Lent: Introduction

The practice of observing a divine office has been passed down by the Church throughout the ages. It has been of particular significance to nuns and monks. This is, admittedly, a new take on the concept of a divine office (which simply means God’s work). This Lenten office adopts a style quite different from the traditional Roman Catholic breviary. There is a decided preference for the wisdom scriptures and there are monastic practices, primarily from the middle ages, integrated throughout.

With a dual focus on creation and the life of Jesus this liturgy is designed to take one on a journey of forty days in the long tradition passed down from ancient days. Just as Noah was forty days in the flood, just as Moses was on the mountain forty days and the Israelites in the desert forty years, just as Elijah was forty days before his mountaintop experience, just as Jesus fasted forty days in the desert, so do we commit to forty days of fasting, temptation, and repentance. In the Western tradition Lent is observed over a period of 46 days. The reason for this is that it is considered inappropriate to fast on Sundays. Sundays must always be a feast day celebrating the resurrection. In like manner, Fridays are a day for intensified fasting as we remember the crucifixion. There are six weeks in Lent, and so without those six Sundays, we fast for a total of forty days.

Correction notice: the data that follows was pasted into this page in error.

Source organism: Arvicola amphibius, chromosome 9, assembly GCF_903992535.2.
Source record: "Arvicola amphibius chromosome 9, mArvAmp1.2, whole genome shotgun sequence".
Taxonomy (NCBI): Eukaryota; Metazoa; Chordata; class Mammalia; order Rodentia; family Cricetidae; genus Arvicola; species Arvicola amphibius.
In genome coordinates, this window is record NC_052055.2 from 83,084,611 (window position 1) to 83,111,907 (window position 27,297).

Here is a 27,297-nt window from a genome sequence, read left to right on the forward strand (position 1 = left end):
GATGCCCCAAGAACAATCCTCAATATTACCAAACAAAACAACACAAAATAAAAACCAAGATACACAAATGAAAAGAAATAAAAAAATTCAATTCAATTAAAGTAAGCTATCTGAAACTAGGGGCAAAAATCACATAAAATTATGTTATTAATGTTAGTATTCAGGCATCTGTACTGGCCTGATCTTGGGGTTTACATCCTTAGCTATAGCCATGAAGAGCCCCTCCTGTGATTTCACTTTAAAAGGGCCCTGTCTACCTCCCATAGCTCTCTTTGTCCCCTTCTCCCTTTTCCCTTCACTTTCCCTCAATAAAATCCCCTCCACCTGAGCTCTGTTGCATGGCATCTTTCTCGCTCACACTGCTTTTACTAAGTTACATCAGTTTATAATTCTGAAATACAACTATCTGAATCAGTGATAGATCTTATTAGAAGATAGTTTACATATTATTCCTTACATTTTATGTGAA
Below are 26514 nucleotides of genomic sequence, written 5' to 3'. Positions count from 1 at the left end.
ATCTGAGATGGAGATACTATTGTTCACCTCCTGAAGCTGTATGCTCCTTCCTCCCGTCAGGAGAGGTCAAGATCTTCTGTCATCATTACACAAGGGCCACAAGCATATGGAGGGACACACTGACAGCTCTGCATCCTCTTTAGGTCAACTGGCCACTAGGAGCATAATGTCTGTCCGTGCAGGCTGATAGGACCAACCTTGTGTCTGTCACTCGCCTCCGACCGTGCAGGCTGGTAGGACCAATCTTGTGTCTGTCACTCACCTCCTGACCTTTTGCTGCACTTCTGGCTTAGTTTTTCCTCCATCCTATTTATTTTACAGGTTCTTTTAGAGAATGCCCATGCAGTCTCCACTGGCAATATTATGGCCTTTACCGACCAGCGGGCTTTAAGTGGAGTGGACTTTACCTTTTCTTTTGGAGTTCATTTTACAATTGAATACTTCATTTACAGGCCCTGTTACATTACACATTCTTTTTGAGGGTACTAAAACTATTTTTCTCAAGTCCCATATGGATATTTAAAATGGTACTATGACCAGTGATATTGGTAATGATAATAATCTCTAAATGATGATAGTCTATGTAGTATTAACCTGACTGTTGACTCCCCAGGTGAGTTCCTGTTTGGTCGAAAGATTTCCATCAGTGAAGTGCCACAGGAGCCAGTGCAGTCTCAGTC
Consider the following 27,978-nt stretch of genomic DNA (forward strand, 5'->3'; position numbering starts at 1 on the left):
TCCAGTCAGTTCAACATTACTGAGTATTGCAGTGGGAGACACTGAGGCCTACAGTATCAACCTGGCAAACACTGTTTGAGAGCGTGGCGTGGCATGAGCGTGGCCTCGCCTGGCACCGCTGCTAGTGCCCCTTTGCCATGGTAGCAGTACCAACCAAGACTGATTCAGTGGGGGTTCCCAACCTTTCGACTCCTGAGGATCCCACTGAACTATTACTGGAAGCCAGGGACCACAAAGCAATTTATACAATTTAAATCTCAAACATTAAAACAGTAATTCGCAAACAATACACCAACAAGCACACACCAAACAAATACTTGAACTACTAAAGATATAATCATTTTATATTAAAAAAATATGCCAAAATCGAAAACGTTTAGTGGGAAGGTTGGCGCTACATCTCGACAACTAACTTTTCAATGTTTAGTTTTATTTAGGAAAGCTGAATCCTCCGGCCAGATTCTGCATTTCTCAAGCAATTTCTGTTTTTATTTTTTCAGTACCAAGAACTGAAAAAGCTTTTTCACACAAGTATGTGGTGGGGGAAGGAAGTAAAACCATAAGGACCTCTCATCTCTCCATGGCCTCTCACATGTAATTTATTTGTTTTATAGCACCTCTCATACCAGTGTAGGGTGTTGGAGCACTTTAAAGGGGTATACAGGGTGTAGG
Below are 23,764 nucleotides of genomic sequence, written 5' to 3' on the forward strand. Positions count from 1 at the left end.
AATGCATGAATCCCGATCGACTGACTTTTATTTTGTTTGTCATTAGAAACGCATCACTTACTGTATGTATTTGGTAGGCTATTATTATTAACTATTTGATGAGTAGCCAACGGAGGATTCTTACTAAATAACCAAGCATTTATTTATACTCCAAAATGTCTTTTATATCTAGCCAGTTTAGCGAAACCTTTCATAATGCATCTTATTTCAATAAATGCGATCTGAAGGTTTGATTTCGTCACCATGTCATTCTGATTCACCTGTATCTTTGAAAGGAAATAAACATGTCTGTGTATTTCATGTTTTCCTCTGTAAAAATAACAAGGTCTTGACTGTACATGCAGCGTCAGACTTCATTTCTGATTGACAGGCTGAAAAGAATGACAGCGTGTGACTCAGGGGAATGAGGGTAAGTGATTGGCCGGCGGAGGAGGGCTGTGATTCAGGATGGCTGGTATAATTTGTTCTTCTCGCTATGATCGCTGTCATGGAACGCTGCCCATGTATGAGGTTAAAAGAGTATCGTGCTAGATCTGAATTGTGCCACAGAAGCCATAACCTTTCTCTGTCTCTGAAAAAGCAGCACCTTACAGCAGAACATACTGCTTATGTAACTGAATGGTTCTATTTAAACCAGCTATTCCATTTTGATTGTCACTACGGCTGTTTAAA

There are within this office practices which are designed to engage the whole human being – mind, body, and spirit. The mind is engaged through reading and writing, the spirit is engaged through contemplative practices, and the body is engaged through cycles of fasting and feasting. However you decide to use this material, I encourage you to ensure you are engaging all three aspects of yourself. They will, of course, intertwine and be indistinguishable from one another if balanced well, and this is the best outcome.

This is designed to be a contemplative liturgy. The word contemplate means to make a temple where you are or to make a temple together. The root word of contemplate is the latin templum, which is virtually the same as our English word temple. So, this contemplative practice is designed to help a person become a temple in which God may dwell and be worshipped. It must not serve any other purpose. Jesus warned us not to let our worship serve any other purpose when He said: